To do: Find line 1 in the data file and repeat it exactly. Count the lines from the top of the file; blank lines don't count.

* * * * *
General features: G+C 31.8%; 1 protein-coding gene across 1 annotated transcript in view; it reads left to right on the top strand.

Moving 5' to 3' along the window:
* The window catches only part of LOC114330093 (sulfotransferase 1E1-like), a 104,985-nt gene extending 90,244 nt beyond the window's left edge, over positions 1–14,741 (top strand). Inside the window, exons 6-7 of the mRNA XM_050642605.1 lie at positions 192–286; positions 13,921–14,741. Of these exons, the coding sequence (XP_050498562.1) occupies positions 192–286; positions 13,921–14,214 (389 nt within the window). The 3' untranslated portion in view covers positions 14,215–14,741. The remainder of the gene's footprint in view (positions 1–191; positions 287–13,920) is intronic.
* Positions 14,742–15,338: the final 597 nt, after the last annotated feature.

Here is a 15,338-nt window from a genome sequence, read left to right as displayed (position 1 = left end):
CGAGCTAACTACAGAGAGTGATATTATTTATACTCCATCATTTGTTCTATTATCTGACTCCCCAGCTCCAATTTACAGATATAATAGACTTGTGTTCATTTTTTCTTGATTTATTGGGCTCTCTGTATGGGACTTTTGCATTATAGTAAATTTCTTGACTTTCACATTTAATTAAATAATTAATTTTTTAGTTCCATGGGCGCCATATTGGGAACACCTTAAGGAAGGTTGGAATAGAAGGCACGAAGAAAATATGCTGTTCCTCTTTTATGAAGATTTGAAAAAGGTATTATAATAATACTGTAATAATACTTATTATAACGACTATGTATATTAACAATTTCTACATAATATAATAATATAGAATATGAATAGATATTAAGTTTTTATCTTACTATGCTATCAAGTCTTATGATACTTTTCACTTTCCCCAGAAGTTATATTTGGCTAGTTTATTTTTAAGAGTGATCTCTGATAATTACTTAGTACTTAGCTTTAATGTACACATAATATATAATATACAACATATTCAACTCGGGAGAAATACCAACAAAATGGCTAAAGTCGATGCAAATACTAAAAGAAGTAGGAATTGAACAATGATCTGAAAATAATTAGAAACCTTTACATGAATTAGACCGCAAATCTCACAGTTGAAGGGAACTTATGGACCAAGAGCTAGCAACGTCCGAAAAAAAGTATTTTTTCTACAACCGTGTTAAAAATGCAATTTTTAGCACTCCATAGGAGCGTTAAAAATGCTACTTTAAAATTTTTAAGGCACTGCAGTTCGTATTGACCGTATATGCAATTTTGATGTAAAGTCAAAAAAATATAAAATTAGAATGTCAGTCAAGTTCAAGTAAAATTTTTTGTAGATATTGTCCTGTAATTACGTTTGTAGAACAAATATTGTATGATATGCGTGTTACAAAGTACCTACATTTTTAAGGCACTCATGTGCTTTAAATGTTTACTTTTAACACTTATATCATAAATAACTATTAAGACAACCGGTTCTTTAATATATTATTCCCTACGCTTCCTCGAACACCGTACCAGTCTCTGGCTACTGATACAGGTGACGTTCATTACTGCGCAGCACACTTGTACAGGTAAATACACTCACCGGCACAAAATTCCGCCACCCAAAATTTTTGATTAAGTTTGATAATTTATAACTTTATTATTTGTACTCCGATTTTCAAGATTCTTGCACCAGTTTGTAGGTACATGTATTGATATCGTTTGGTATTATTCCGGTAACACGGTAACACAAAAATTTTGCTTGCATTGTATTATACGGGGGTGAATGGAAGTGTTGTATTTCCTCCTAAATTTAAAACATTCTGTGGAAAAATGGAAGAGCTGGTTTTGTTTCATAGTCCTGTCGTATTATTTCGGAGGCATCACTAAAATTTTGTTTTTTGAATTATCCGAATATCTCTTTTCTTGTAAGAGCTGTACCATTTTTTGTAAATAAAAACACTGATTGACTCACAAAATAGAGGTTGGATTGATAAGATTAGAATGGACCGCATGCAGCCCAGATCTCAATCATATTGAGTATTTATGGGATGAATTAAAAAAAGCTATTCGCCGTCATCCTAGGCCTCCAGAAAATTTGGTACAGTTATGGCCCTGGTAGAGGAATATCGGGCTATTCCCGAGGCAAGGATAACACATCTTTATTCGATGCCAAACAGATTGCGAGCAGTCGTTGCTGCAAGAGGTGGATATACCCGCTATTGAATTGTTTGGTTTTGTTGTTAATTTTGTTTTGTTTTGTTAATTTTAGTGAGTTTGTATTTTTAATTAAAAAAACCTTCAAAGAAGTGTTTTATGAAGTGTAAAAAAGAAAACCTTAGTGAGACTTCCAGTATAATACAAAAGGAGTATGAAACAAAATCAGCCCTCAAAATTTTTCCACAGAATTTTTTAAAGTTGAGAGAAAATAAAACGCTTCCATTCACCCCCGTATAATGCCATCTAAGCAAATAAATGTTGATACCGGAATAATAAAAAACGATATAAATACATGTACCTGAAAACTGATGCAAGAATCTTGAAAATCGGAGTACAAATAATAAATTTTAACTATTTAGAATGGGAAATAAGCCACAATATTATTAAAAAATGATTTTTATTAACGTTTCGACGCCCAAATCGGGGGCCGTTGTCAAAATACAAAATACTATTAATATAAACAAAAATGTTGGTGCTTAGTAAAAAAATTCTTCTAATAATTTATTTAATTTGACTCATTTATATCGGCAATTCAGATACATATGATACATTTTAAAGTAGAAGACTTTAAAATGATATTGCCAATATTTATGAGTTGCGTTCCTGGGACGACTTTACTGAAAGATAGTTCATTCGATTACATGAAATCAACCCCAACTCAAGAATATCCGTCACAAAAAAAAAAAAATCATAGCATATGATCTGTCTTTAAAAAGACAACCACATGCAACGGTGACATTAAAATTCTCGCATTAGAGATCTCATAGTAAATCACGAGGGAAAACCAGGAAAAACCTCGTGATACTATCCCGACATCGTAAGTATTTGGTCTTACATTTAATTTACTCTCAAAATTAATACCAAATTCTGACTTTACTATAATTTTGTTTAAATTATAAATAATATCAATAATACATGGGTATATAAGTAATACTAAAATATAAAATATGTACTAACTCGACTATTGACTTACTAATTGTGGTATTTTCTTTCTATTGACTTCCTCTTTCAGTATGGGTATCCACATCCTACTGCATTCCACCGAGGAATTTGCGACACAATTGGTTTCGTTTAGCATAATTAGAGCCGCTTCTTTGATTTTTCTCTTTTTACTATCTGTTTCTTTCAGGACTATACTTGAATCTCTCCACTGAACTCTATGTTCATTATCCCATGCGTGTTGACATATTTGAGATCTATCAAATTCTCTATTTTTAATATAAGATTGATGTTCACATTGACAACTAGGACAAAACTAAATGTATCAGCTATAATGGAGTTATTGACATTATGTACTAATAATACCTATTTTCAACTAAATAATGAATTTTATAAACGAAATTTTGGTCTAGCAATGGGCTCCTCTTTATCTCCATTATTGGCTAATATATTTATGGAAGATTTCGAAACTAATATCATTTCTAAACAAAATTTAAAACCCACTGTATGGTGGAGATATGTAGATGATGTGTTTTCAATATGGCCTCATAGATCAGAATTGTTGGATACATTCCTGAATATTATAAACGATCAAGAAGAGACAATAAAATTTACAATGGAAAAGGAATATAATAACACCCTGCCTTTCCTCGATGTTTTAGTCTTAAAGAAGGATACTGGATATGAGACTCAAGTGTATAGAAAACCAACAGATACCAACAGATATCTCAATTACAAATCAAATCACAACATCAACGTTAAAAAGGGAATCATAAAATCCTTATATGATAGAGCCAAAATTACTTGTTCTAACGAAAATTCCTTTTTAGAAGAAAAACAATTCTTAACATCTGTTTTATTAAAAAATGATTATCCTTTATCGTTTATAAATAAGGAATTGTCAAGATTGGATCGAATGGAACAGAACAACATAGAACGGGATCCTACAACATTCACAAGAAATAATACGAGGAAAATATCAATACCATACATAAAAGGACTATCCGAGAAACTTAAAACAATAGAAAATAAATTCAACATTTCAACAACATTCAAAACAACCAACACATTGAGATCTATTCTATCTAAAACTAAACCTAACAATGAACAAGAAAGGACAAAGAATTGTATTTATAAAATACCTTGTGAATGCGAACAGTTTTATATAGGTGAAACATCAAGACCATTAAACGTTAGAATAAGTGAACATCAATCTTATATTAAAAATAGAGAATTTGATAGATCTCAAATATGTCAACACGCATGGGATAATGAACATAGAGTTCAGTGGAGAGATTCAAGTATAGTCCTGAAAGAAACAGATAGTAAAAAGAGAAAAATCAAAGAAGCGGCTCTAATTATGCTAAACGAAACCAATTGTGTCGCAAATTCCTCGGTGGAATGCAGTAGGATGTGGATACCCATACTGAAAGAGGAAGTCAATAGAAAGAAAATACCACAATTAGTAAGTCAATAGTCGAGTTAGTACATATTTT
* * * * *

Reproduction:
General features: G+C 31.8%; 1 protein-coding gene across 1 annotated transcript in view; it reads left to right on the top strand.